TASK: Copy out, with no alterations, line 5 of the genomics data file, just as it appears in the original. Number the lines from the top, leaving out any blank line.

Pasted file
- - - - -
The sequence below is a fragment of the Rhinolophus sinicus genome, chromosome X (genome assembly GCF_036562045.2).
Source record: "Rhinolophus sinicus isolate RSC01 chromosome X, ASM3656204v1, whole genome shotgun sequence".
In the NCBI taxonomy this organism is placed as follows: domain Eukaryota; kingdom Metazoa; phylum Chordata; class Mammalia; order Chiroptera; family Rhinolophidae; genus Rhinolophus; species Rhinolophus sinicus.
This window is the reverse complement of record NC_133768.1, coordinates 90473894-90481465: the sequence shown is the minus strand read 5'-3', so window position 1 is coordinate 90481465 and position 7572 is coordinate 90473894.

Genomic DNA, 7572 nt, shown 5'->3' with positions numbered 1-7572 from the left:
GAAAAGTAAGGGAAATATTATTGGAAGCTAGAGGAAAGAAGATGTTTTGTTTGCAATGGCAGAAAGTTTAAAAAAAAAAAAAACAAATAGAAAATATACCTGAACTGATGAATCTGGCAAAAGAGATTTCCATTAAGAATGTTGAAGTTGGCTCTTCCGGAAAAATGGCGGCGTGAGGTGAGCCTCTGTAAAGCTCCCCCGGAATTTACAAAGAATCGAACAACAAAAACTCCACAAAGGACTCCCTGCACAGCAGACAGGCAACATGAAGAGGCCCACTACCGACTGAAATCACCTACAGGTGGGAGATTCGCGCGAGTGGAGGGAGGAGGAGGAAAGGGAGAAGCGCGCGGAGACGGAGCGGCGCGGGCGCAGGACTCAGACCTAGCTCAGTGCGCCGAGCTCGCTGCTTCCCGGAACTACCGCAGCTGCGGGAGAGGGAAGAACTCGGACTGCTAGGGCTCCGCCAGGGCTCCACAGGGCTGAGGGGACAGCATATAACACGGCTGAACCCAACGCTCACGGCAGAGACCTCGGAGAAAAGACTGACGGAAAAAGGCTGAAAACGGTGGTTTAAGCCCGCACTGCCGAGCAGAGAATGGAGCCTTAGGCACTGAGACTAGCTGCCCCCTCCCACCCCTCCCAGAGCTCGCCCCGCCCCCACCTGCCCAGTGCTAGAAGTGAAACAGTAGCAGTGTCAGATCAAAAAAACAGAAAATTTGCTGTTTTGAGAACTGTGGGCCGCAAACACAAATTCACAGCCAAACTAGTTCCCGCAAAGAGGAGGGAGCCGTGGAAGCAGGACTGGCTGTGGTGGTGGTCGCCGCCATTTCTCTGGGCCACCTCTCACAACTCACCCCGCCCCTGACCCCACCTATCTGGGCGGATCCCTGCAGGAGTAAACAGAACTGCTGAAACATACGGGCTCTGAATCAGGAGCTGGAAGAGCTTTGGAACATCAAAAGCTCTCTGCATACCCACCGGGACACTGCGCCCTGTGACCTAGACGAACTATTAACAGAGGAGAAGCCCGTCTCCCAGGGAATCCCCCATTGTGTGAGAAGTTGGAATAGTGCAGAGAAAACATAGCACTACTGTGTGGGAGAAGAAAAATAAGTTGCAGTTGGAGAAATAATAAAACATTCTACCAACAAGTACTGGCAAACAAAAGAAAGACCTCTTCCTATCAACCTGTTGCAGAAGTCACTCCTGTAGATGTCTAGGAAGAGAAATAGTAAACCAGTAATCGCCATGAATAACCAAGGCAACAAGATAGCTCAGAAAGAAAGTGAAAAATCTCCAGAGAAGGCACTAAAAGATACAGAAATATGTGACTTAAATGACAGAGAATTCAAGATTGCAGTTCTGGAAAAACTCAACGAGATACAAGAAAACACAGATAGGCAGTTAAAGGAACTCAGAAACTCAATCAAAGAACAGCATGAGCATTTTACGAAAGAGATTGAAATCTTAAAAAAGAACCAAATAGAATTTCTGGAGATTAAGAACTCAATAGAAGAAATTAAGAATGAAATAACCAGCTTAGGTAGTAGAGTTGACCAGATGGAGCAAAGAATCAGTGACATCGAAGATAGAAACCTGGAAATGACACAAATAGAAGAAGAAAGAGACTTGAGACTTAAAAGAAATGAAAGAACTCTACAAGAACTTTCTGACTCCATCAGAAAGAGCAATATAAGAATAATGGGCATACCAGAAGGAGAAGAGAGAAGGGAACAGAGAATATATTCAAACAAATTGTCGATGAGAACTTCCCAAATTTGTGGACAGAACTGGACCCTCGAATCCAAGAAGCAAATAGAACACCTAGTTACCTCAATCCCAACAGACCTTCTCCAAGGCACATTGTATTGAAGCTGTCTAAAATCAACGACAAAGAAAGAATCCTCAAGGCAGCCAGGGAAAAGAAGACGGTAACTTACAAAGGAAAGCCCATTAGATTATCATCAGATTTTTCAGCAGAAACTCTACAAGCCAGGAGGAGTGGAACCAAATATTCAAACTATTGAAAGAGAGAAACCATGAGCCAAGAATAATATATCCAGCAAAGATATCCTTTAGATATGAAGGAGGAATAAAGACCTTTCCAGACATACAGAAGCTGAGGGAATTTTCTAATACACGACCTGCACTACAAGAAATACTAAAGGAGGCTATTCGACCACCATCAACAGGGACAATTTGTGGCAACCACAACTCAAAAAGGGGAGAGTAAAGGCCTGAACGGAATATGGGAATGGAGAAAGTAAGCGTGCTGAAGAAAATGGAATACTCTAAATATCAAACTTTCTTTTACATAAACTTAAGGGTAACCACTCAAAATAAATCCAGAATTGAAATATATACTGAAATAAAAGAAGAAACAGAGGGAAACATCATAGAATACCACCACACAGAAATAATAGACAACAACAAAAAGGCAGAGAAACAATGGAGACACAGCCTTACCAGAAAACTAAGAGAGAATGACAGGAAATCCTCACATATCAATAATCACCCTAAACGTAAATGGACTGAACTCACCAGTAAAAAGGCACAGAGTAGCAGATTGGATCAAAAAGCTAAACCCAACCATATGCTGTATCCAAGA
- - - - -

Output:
Genomic DNA, 7572 nt, shown 5'->3' with positions numbered 1-7572 from the left: